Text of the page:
It is preferable to always take food with your right hand. Bread should be broken with only two hands. Crumbs and pieces should not be shaken off onto the floor. If bread falls on the floor, it should be picked up immediately.

When dining with the Tatars, it is important to keep in mind their cultural dining customs. The first thing to remember is to eat slowly, so as not to appear impolite. Moreover, the food is usually moderately hot. When indulging in fatty meat dishes, cut into large pieces or on bones that can be eaten with your hands, guests will be given a wet towel for their hands to ensure everyone stays clean.

It is essential for younger guests in the party to wait until the older guests have taken their food before diving in, as it shows proper respect. Over-serving yourself is also entirely unacceptable, as it goes against their cultural norms and beliefs. Leaving food on the plate is seen as disrespectful and wasteful, so make sure to only take what you can handle.

You must eat a lot

It is customary to treat the guest heavily, to persuade the guest to eat more, taste different dishes, drink more tea. It is not customary to refuse offered treats, so as not to offend the owners. Polite hosts usually claim that the table is not rich enough, that there are not enough different dishes, that they could not please the guests. The guest will be asked what else he would like to try, what else could please him. Guests, as a rule, refuse, saying that the table and treats are already plentiful, which is usually true.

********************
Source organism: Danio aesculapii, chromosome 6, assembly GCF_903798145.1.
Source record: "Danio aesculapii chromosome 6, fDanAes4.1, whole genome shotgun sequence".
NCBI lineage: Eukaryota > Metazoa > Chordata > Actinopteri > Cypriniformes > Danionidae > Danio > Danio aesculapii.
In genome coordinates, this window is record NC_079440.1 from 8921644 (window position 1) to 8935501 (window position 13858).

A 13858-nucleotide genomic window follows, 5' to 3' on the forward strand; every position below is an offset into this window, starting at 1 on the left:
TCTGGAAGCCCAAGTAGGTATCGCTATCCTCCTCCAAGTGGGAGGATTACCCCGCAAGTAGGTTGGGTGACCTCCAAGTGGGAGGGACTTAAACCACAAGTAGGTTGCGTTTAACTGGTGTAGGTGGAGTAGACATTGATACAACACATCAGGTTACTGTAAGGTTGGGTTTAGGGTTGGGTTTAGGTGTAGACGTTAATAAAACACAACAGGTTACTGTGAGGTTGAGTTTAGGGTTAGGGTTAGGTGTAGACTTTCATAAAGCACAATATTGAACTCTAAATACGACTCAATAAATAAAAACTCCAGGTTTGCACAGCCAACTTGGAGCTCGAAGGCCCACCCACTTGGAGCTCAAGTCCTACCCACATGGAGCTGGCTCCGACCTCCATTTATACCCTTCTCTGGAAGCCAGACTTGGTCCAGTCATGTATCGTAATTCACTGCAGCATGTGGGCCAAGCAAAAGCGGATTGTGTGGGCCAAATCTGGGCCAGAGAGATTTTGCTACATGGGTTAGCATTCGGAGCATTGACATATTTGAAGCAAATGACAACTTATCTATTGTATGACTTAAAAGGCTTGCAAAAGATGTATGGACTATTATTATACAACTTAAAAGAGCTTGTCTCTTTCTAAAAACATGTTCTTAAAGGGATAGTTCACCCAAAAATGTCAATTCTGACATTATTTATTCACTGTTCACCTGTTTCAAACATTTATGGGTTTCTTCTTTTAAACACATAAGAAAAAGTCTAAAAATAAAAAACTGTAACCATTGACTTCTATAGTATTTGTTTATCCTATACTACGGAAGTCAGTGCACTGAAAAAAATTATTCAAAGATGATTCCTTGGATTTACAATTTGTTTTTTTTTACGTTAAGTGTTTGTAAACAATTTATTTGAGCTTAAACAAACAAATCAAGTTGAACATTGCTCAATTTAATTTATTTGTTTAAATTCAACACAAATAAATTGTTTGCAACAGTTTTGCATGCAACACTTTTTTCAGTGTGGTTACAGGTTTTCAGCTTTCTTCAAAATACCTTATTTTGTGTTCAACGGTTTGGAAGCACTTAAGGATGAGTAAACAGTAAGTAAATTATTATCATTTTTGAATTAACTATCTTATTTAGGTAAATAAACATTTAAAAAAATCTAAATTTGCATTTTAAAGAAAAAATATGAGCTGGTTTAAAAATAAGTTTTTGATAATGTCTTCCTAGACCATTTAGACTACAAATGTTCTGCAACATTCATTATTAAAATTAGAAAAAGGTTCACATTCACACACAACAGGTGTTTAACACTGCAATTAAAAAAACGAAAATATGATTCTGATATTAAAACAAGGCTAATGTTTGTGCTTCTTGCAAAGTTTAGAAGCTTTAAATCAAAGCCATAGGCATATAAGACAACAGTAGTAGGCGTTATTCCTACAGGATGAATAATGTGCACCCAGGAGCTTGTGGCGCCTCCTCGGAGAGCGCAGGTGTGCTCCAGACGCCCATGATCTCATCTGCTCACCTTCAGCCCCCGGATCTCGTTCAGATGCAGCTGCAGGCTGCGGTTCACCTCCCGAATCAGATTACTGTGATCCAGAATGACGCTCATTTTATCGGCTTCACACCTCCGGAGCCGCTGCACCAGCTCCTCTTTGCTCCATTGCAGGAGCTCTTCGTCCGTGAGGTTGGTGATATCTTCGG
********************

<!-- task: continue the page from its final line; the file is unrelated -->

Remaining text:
An uninvited or unexpected guest is considered a great blessing, since the Almighty himself sent him to you, he is seated in a place of honor, even if he arrived later than everyone else.

No one leaves empty-handed

After finishing a meal, it is not customary to sit at the table for a long time. The host or the eldest of the guests waits until everyone has finished eating. Even if he himself has already eaten, he does not get up from the table before others, so as not to rush the guests. After making sure that everyone has eaten, he begins to read a collective prayer of thanks aloud. After that everyone loudly says “Amen” and raises their hands to their faces. Everyone thanks the hosts and gets up from the table. It is not customary for the Tatars to leave quickly – saying goodbye takes a long time. So any guest should thank the hosts for their hospitality, say good wishes, and be sure to invite the hosts to come back for a return visit.

When the guests leave, they are not sent home empty-handed. They give you something with them. Any guest leaving a hospitable home is offered a small gift for the journey – “kuchtәnәch”. For relatives, it could be a piece of pie or chak-chak, or any sweets left over from the table. It is believed that kuchtenech is intended for children or elderly people left at home, so that those who have visited will make them happy by returning with a tasty treat.

Welcome for a longer visit

If guests come for more than a day, then they are surrounded by care throughout the visit. The table is set for different tastes – with all the tastiest and freshest that the owners have. The hosts make sure that the guest is well-fed and satisfied with the food, in a friendly manner, asking how they got there, how they are doing, how their family is, and what the main news is. While the guests are eating, the owners heat the bathhouse for the guests. The bathhouse is heated every day of the visit. After the bath – tea with delicacies. And in the evening the hosts prepare a communal dinner for all guests. One of the hosts always sits at the table until the last guest leaves the table – full and satisfied.

Any visitor is a guest

It should be mentioned that every person who crosses the threshold of the house is invited to drink tea – the most popular Tatar drink. Milk or melted cream, or even butter, is always added to hot and strong tea. Even a short visit, the guest will be surrounded by care and love.